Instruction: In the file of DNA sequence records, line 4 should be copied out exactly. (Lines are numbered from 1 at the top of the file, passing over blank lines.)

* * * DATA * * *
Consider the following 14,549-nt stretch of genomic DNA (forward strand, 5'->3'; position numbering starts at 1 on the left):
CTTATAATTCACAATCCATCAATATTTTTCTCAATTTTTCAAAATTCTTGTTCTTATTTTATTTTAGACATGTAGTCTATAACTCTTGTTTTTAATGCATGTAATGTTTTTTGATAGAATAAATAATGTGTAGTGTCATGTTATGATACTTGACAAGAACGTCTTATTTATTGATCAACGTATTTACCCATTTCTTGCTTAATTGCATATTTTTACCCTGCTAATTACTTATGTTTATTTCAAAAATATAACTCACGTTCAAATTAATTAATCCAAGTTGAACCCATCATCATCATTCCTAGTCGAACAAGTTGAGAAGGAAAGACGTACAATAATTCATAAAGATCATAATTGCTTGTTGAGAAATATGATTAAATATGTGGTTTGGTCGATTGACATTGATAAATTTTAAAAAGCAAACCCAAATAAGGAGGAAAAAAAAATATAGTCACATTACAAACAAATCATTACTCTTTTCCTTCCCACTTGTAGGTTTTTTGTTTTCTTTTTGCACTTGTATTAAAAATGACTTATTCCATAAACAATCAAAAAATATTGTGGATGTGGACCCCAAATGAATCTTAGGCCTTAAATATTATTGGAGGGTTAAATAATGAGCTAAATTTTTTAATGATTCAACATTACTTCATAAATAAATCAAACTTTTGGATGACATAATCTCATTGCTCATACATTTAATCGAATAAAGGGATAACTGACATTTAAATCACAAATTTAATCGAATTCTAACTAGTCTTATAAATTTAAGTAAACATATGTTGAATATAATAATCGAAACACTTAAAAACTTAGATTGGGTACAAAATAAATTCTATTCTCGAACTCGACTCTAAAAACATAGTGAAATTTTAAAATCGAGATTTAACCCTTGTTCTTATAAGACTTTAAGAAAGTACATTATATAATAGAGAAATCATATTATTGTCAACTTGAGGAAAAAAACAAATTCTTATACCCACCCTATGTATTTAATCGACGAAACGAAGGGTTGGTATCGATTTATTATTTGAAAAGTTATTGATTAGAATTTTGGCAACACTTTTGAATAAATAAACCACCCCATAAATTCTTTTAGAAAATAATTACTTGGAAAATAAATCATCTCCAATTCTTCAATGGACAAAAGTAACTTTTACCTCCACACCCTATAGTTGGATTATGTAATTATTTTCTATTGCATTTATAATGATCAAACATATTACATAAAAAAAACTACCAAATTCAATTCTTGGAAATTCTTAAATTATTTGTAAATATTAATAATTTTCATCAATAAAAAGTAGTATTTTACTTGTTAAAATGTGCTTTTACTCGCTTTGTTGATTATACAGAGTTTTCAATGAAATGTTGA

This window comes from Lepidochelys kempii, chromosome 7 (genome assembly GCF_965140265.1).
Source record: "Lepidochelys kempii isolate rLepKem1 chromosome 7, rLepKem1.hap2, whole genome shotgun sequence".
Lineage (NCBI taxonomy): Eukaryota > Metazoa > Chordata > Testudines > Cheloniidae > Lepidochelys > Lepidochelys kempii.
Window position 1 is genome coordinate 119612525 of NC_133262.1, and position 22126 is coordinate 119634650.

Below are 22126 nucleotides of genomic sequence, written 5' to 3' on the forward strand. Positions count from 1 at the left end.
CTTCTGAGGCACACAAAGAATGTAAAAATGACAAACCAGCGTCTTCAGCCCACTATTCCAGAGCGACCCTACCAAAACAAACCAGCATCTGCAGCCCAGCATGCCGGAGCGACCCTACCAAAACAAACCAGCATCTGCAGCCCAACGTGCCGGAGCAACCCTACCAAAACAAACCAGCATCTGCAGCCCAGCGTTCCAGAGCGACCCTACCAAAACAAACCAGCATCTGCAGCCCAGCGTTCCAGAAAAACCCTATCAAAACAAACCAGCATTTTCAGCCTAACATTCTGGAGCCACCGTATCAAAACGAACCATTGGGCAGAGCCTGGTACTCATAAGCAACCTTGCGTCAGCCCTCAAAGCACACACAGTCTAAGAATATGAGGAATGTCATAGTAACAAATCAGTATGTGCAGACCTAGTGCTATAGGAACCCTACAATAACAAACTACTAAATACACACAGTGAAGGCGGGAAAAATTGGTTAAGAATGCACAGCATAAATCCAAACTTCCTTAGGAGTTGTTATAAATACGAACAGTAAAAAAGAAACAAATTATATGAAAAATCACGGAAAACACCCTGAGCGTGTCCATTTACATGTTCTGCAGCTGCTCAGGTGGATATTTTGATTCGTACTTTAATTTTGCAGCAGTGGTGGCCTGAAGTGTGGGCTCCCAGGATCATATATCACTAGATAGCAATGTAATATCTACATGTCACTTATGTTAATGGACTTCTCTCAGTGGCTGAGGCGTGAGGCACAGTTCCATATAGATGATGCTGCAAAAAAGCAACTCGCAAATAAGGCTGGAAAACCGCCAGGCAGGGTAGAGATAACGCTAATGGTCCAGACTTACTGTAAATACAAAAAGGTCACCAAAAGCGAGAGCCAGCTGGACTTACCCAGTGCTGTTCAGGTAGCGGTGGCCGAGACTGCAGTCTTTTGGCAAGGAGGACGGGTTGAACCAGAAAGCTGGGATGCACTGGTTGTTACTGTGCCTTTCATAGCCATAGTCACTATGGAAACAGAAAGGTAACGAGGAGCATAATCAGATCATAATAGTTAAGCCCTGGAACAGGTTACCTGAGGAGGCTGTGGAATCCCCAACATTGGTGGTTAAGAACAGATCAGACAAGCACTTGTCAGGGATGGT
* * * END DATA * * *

Source record: "Lepidochelys kempii isolate rLepKem1 chromosome 7, rLepKem1.hap2, whole genome shotgun sequence".